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ECCN Podcast

ECCN Podcast

By Early Career Climate Network

Welcome to the ECCN Podcast, a show by the Early Career Climate Network that discusses science communication, careers in climate science, and the latest climate change research. Hosted by Dr. Toni Klemm (

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13 - Kenny Tapp, Online Professor

ECCN PodcastAug 16, 2021

13 - Kenny Tapp, Online Professor

13 - Kenny Tapp, Online Professor

Ten years ago, 77% of college students in the U.S. took at least some classes online. But among students that took online classes, only 39% said they offer the same educational value as in-person classes, according to Pew Research. Over the past year, those attitudes have changed. 60% of students and faculty in the U.S. are more optimistic about online learning. And 3 out of 4 students would consider fully-online courses in the future, according to a large survey reported by Inside Higher Ed in April.

As college classes across the US are beginning the fall semester, the demand for online classes only seems to go up, and with it the demand for instructors that can teach online. But what is it like to be an online professor, and how to prepare for this career path? I spoke with Kenny Tapp, who has been teaching meteorology, physical geography, and astronomy, on campus, and for over a decade online — first part-time, and then full-time — at a number of colleges in the U.S.


Kenny Tapp:

National Quality Matters Program:, Free resources:

Webinars and workshops on online education by the Online Consortium of Oklahoma:

Survey on online college learning (2011):

Attitudes towards online teaching (2021):

Aug 16, 202134:50
12 - Katharine Hayhoe, TNC Chief Scientist
Jun 01, 202149:34
11 - Julian Reyes, AAAS Science and Technology Policy Fellow
Feb 22, 202131:50
10 - Native American Perspectives on Climate Change Adaptation
Dec 08, 202034:39
09 - Dilshanie Perera, postdoc in climate and inequality at the NYC Climate Museum

09 - Dilshanie Perera, postdoc in climate and inequality at the NYC Climate Museum

We’ve all visited museums. We know what art museums and history museums look like. But what does a museum look like that focuses on climate and climate change? What exactly does it do, and who works there? To answer these questions, we chatted with Dr. Dilshanie Perera, who in September joined the New York City Climate Museum as postdoctoral fellow in climate and inequality.
New York City Climate Museum:
Climate Ambassador Card:
Internship, fellowship, and volunteer opportunities:
Dr. Dilshanie Perera:
Webinars by the NYC Climate Museum: Reimagining Museums for Climate Action: Mark Chambers and Miranda Massie (Youtube), Black Lives and the Climate Crisis (Youtube), Covid’s Lessons for Climate and Inequality: from Sacrifice Zones to Justice (Youtube)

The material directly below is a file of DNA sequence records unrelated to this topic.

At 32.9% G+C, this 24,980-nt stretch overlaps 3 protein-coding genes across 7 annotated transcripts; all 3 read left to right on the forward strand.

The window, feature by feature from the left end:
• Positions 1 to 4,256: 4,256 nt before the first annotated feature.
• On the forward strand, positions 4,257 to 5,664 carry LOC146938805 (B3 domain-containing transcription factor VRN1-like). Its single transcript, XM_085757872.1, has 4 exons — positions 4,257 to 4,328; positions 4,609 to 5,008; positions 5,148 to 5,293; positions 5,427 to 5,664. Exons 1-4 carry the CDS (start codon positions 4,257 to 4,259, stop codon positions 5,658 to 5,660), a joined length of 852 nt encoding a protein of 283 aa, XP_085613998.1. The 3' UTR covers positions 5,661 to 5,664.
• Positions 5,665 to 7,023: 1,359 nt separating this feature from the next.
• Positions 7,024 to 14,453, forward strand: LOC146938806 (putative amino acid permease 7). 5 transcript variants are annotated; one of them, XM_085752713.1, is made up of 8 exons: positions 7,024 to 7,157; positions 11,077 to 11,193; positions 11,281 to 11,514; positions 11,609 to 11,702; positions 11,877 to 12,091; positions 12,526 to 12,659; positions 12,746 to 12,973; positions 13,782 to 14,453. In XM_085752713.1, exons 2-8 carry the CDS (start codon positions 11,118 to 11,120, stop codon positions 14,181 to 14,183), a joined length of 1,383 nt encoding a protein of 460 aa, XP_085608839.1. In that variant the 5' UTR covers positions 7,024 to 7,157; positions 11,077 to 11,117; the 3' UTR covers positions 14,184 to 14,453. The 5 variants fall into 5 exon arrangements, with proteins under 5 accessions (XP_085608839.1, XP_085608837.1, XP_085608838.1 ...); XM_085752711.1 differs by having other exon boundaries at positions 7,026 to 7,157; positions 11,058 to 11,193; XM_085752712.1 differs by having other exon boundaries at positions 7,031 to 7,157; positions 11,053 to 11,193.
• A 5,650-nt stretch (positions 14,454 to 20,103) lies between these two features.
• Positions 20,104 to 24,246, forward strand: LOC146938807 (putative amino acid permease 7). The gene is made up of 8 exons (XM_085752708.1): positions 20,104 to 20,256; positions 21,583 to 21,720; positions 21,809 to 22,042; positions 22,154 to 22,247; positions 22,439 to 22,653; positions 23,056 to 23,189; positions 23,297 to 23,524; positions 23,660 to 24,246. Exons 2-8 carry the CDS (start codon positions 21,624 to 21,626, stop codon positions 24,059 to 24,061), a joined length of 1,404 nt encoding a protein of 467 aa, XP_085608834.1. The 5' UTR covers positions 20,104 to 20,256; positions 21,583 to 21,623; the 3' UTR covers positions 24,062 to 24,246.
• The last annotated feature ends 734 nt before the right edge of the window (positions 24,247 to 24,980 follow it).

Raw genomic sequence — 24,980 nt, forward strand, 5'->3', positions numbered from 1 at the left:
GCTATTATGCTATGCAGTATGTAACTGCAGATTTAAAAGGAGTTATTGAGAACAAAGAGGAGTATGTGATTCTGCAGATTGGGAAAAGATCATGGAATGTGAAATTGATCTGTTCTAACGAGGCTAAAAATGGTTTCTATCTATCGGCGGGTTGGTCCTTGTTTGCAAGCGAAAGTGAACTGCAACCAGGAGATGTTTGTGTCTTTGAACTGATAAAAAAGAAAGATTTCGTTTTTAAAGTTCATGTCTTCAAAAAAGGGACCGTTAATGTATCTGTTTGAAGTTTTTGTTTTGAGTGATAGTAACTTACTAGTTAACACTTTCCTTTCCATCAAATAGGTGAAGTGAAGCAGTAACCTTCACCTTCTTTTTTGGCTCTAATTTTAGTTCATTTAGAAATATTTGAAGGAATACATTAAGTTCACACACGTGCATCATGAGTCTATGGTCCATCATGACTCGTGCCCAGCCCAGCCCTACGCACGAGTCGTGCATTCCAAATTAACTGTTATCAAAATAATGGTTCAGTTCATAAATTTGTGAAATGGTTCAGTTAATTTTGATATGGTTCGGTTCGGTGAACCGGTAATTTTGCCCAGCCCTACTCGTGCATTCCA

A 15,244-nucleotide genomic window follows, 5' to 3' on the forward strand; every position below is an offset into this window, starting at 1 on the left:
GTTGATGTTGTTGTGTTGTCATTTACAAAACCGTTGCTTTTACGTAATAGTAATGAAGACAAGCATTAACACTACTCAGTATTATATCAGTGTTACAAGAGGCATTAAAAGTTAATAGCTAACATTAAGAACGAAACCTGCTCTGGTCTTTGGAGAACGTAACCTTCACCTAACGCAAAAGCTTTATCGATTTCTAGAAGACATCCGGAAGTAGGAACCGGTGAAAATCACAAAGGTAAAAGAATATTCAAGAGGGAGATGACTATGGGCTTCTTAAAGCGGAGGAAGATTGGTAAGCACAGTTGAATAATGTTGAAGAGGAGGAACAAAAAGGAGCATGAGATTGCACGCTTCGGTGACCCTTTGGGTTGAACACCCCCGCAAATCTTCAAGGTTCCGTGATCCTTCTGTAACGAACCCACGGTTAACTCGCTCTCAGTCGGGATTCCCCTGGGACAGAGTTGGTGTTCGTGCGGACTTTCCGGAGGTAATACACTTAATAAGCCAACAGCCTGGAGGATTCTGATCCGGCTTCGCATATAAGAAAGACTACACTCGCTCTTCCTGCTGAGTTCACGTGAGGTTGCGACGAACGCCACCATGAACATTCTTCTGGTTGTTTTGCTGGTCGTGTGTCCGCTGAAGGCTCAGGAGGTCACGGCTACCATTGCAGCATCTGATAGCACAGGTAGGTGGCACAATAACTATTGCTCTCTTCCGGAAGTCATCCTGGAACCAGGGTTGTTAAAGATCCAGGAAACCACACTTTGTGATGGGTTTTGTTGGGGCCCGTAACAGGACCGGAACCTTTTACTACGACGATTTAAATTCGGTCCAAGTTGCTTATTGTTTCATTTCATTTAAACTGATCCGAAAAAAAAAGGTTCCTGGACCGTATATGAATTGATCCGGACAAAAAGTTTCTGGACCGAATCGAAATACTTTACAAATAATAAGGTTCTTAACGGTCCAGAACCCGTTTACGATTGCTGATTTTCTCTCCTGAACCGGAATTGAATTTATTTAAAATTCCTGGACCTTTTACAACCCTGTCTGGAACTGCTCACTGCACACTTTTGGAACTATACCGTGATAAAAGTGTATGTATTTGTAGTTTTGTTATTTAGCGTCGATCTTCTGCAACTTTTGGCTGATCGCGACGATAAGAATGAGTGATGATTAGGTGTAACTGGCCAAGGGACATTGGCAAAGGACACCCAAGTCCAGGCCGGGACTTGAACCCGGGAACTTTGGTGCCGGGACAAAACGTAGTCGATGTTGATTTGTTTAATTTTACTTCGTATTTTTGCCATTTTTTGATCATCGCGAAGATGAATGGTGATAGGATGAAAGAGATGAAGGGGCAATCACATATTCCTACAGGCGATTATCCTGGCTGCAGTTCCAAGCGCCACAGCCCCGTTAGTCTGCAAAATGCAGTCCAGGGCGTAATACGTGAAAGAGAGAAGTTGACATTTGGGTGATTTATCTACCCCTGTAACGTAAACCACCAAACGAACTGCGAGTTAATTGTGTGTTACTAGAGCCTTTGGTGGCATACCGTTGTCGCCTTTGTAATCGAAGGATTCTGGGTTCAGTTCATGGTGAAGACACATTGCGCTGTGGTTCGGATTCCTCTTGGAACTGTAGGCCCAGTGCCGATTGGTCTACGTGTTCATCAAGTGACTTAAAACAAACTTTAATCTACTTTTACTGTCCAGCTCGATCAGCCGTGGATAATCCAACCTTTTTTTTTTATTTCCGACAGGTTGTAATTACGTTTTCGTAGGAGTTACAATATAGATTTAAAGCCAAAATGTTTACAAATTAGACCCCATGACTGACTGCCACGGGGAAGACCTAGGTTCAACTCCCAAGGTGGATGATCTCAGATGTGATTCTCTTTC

Exhibits and art competitions focused on weather and climate: "2 Degrees: The Weather, Humans, and Their Climate" (Dresden, Germany, website in German), National Weather Center Biennale (Norman, Oklahoma, website), "Surge" (La Conner, Washington, website)
Climate Museum UK (London, UK):
Nov 13, 202031:12
08 - Joseph Trujillo, Hispanic weather risk communication researcher
Sep 28, 202026:50
07 - Phil Clifford, co-director of AAAS myIDP
May 22, 202039:48
06 - Hailey Wilmer, USDA rangeland social scientist

06 - Hailey Wilmer, USDA rangeland social scientist

According to the USDA, U.S. ranchers own nearly 32 million beef cows, worth about $70 billion. As managing these herds and the grasslands they need for forage becomes more difficult due to climate change, we talked to Dr. Hailey Wilmer about the CARM (Collaborative Adaptive Rangeland Management) project in Colorado, that brings ranchers and agricultural researchers together to find management solutions that are informed by science and work in the real world. Host: Dr. Toni Klemm, Texas A&M University Dr. Hailey Wilmer on Twitter: The CARM project:
May 06, 202038:55
05 (part 2) - Jessica Whitehead, North Carolina's Chief Resilience Officer
Apr 03, 202038:38
04 (part 1) - Jessica Whitehead, North Carolina's Chief Resilience Officer
Mar 27, 202029:20
03 - Jeff Martin, Texas A&M University bison ecologist

03 - Jeff Martin, Texas A&M University bison ecologist

On today’s episode we talk to bison rancher turned bison researcher, Jeff Martin, a doctoral candidate* in Wildlife and Fisheries Sciences at Texas A&M University. His research explores how bison in North America are affected by climate change. Find out more about Jeff at and He recently gave a lecture about his research at the Mammoth Site in South Dakota. You can watch it here: *Update (May 12, 2020): Jeff passed his doctoral defense. Congratulations, Dr. Martin! You can watch his defense presentation at
Feb 13, 202013:30
02 - Sarah McAnulty, executive director of Skype A Scientist

02 - Sarah McAnulty, executive director of Skype A Scientist

We talked to Dr. Sarah McAnulty, a squid biologist at the University of Connecticut and the Executive Director of Skype A Scientist, an organization that connects scientists and classrooms around the world through video chat. We wanted to know what her motivation was to start this organization while also working on her dissertation, how it works, and why scientists should participate. Hosted by Dr. Toni Klemm, with tech support from the Department of Ecosystem Science and Management at Texas A&M University. Sign up as a teacher or scientist on Donate at Find Sarah on Twitter at And follow Skype A Scientist at
Dec 23, 201924:31
01 - Kristen Weiss, science communicator for US LTER
Nov 21, 201925:57